Making A Wooden Table Saw – Part 2 Homemade Machines & Jigs
Continued from Part 1…
When I changed the lift slot from straight to curved, I went too far, so I fixed that with two more filler pieces:
Not that it was that important, but it does add some extra strength in that area. Again, one of the downsides of designing as you go.
To keep the threaded rod lead screw from eroding the bronze bushing it rides in, I over-filled the threads with epoxy and then filled it smooth:
I did the same on the end of the rod that rotates in the block at the back of the lift mechanism:
With the lift disassembled, I gave all of the parts two coats of water based poly to help seal it from moisture. The poly also makes the action smoother and acts as an anti-wear layer on the moving parts.
Another changes was to shorten the trunnion frames on the left side of the saw. This allows me to put a support bar for the top of the saw close to that side of the lift / tilt assembly. I also got started on building the cabinet with the side panels and rails at the front and back that support the trunnion frames:
While waiting for the glue to dry on the front and back panel, I got to work on the stand for the saw using pieces of scrap 1/2″ plywood:
Unfortunately, even though I carefully planned it out, I somehow managed to make the legs too short. A simple (but annoying) fix to extend them:
I made a video covering the stand build:
This odd shaped part is the mounting bracket for the third trunnion:
And is fastened to the front of the lift / tilt assembly with a hole for the lead screw:
Double washers with grease in between (Vaseline) and double nuts jammed, with the same on the inside, allow the lead screw to rotate freely:
With that much done, I could get it put on the stand to see how it looks:
I decided it didn’t look good, so I took the stand out and sprayed on three coats of water based exterior paint:
Meanwhile, I added more nuts to the lead screw to build it out past the front panel, then drilled a small hole for a locking pin:
The pin fits in a slot I cut on the back of the hand wheel:
I cut the slot using my miter saw, and I show that in the video at the bottom of this page.
Time to get the support frame for the third trunnion put in. I made sure the cabinet was square by clamping my framing square in one corner:
The third trunnion frame helps to support the heavy motor and was just rough cut on the band saw to the approximate radius. After it’s installed that curve needs to be recut to match the swing of the saw exactly, and I made a simple jig to hold my trim router to do this:
The jig is clamped to the third trunnion bracket to make the cut, and this action is shown in the video at the bottom of this page:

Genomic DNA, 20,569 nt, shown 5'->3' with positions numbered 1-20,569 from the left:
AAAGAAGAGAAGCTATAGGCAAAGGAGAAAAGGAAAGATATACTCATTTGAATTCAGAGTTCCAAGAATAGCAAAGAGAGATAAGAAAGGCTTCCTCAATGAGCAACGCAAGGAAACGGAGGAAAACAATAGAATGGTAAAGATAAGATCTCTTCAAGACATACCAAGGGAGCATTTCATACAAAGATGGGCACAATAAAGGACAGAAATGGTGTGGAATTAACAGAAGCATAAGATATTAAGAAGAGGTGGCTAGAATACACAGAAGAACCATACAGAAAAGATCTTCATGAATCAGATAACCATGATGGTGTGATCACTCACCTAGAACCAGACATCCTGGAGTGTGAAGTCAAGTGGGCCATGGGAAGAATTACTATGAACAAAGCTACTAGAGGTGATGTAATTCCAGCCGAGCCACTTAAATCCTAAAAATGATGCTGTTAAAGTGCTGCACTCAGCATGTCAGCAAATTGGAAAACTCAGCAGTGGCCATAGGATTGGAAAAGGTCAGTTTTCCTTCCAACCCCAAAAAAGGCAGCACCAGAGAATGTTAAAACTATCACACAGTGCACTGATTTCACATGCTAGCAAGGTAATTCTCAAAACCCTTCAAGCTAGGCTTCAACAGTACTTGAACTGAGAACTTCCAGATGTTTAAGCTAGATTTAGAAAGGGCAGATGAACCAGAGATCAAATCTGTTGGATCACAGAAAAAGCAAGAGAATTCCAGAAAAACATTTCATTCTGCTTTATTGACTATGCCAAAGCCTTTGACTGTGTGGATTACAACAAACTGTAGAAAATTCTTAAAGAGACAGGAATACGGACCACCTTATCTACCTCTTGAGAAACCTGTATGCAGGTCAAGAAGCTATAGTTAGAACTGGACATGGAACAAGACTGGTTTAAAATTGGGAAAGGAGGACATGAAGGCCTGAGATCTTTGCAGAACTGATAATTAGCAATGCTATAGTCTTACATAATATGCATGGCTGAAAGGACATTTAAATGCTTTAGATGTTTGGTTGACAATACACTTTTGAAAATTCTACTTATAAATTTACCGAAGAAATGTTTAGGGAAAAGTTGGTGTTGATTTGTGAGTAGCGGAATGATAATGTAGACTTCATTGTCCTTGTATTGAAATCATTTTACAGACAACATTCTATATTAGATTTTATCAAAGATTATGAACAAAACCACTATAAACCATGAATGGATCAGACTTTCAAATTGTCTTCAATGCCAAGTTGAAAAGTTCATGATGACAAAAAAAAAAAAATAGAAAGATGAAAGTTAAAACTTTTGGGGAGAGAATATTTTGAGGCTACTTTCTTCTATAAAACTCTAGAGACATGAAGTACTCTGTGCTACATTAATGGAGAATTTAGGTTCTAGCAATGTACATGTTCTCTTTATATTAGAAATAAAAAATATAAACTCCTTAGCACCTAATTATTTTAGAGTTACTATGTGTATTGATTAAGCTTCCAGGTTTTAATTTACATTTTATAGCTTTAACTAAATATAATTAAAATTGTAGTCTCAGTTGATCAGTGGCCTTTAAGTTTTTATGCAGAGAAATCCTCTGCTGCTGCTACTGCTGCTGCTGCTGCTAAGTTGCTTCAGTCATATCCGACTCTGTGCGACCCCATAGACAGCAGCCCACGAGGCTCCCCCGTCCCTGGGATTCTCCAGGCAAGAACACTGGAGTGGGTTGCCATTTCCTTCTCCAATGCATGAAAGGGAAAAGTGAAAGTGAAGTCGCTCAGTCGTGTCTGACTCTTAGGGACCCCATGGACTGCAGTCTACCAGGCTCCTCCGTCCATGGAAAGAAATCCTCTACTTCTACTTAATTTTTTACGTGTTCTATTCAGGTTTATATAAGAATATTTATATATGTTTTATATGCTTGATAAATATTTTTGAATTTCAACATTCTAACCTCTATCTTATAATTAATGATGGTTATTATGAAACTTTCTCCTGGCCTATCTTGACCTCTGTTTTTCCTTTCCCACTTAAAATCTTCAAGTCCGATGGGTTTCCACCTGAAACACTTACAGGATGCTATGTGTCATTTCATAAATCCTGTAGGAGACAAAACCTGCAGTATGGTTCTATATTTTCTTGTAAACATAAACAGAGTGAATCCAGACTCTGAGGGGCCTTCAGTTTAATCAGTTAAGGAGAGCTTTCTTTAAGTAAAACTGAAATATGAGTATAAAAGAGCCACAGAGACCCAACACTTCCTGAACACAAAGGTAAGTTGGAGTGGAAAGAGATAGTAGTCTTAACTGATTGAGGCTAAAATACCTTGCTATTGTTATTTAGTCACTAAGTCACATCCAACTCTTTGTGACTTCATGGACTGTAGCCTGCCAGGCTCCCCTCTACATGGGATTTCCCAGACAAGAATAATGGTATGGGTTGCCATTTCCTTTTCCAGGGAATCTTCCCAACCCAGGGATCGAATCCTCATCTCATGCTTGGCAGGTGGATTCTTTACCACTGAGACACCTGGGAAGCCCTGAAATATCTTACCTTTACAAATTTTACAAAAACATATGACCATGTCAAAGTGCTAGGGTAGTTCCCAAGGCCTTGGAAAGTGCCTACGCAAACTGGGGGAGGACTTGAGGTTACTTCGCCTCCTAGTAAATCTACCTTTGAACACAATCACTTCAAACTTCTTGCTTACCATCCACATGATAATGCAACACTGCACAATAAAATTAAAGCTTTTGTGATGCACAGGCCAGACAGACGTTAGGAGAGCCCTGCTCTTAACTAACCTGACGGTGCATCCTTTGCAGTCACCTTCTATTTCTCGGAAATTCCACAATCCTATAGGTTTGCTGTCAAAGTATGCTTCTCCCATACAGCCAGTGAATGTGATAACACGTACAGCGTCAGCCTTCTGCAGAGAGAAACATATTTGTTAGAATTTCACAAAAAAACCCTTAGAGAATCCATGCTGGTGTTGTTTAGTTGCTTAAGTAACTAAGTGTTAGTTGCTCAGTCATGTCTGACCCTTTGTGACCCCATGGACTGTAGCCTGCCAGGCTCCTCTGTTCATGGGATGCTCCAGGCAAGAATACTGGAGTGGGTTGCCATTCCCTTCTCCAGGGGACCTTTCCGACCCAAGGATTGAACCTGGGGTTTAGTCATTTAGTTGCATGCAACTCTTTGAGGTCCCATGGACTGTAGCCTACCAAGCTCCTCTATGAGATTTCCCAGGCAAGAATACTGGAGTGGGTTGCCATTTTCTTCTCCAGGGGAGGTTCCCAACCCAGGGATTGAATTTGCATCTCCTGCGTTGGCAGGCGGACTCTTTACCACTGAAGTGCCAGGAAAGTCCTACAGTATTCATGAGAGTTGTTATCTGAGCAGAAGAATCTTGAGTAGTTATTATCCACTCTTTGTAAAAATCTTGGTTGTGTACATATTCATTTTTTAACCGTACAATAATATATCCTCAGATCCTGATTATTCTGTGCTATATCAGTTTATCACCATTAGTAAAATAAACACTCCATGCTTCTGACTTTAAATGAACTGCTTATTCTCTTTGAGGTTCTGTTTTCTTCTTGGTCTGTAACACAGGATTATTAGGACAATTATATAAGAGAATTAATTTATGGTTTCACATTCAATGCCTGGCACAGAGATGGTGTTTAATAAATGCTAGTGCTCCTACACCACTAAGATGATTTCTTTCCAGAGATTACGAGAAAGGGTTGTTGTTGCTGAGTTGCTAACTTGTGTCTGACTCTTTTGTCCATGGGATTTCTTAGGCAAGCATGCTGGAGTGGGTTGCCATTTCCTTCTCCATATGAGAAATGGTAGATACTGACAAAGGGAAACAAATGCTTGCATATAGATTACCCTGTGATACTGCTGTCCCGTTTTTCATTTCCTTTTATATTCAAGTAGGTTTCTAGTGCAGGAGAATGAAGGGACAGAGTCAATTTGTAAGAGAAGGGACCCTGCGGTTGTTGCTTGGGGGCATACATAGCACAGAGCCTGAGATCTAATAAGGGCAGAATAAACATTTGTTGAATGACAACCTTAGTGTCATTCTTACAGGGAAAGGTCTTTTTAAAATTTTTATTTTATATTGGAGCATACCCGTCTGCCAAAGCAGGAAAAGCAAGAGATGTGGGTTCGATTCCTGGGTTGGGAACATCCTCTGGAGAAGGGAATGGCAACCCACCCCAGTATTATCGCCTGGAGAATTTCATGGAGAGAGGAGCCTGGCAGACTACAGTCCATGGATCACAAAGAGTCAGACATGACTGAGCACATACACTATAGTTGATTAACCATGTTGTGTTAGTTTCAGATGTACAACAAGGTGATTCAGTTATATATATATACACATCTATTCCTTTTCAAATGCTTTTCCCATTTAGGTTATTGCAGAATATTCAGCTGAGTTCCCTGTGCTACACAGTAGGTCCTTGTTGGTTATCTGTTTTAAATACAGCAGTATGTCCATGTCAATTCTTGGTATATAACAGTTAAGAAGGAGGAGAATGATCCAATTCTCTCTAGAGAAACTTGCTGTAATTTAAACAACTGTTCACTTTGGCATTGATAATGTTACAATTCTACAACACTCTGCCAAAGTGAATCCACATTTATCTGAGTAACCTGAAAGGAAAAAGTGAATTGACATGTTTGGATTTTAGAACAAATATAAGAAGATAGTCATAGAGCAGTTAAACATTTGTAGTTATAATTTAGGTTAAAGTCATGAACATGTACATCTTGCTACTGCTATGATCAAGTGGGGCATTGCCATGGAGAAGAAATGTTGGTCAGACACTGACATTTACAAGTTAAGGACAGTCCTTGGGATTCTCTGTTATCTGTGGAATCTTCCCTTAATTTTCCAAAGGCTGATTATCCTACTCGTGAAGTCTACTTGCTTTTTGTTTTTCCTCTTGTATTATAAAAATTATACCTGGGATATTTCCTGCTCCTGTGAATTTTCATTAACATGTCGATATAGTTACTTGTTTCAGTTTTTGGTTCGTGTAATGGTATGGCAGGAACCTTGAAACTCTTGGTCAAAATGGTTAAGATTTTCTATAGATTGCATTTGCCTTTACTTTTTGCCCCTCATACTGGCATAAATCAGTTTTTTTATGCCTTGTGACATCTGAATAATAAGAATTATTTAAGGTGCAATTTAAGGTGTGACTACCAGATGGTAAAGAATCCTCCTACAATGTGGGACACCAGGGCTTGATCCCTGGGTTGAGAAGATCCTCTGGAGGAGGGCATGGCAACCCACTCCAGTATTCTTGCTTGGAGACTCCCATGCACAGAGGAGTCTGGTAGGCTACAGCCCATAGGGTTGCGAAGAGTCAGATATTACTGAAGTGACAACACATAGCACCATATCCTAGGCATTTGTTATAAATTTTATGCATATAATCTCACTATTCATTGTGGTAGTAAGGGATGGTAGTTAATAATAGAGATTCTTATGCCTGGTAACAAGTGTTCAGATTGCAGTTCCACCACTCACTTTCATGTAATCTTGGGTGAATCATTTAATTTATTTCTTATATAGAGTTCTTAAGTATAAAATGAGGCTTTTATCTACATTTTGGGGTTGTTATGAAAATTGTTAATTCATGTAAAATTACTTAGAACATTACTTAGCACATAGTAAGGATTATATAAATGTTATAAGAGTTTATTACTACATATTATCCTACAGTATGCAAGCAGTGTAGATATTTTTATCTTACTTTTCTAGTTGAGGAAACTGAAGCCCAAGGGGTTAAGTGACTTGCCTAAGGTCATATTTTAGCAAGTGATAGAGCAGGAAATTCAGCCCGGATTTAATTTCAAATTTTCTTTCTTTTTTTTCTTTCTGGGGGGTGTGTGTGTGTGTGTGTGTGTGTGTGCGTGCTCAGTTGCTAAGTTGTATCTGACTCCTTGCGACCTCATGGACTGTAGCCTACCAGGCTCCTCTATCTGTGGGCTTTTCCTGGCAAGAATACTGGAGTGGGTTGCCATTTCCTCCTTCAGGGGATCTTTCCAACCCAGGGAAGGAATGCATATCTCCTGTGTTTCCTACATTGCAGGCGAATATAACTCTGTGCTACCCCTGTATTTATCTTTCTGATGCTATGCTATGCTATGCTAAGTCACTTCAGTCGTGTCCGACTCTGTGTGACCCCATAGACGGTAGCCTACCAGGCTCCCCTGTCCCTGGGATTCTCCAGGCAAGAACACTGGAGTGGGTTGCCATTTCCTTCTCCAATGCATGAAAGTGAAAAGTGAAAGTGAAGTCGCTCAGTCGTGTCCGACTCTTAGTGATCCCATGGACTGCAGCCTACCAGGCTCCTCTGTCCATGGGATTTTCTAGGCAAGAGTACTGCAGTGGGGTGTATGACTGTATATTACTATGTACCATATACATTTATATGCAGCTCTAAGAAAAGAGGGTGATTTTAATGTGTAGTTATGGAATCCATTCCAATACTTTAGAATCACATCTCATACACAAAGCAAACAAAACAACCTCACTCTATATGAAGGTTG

With enough of the curve cut, I made the trunnion from more of the slippery plastic and fastened that to the bracket:
I clamped a scrap of wood with a nail to the top of the trunnion frame to measure the locations of the lead screw and tilt angle control knob. The nail is the tilt axis of the trunnion assembly:
I used those measurements to mark the arcs that need to be cut out:
With the front panel in place, the upper slot is for the blade lift and lower hand wheel, while the lower is for the tilt angle locking knob and pointer:
More support for the top was added on the right side of the cabinet, but these are angled back to the side panel:
The angle is needed to allow the blade to tilt.
It’s mounted on a hinged platform that lets the motor rise and lower with the blade. The weight of the motor provides the tension for the belt:
Speaking of the weight of the motor, I knew it was going to be a problem. From the start I designed this saw with that weight in mind, and it’s the reason for the third trunnion. With the saw at 90 degrees, the motor is at the top of its swing, and putting a lot of downward force on the left side of the lift / tilt assembly.
To adjust the angle, I didn’t want the traditional side mounted hand wheel to endlessly crank, but wanted it to work exactly like the tilt adjustment on my old homemade table saw – loosed the locking handle, swing quickly to the new angle and lock it down again
The problem for this saw is that motor weight. I needed a way to stop the motor from dropping as soon as the locking handle is released, and spent much of a full day devising a method to do that. It starts with a bearing mounted on a 3/8″ bolt fastened to the back of the third trunnion bracket:
After MUCH trial and error, I arrived at this lever system that uses a trampoline spring to provide the upwards force. It’s a combination of the spring tension, the length of the lever on the bearing and the swing angle of the tilt assembly that makes this work:
With the motor at 90 degrees, the spring / lever mechanism is applying the maximum lift, and as it swing down that lift is reduced more or less proportionally. I could have spent some more time fine tuning it to get it closer to prefect, but this works well enough. Actually, as I said in this video, it works better than I thought it would.
I made the angle locking knob from a piece of 1/2″ threaded rod, plywood and solid maple and turned it on the lathe:
And with that much done, I took the cabinet out and painted that:
After two coats of paint, I gave the cabinet and stand two sprayed on coats of clear water based poly to finish it. Paint is durable, but not as durable as polyurethane.
From the top, mostly done on the inside:
The angle pointer is cut from a piece of 3/4″ plywood:
I’ll probably paint that I Build It blue, but leave the knob and hand wheel natural:
And that how far we are:
One more part left to this build and that will cover the top and support frame for the top, along with the power switch and blade insert.
Continued in part 3
Here’s the third video in the build series: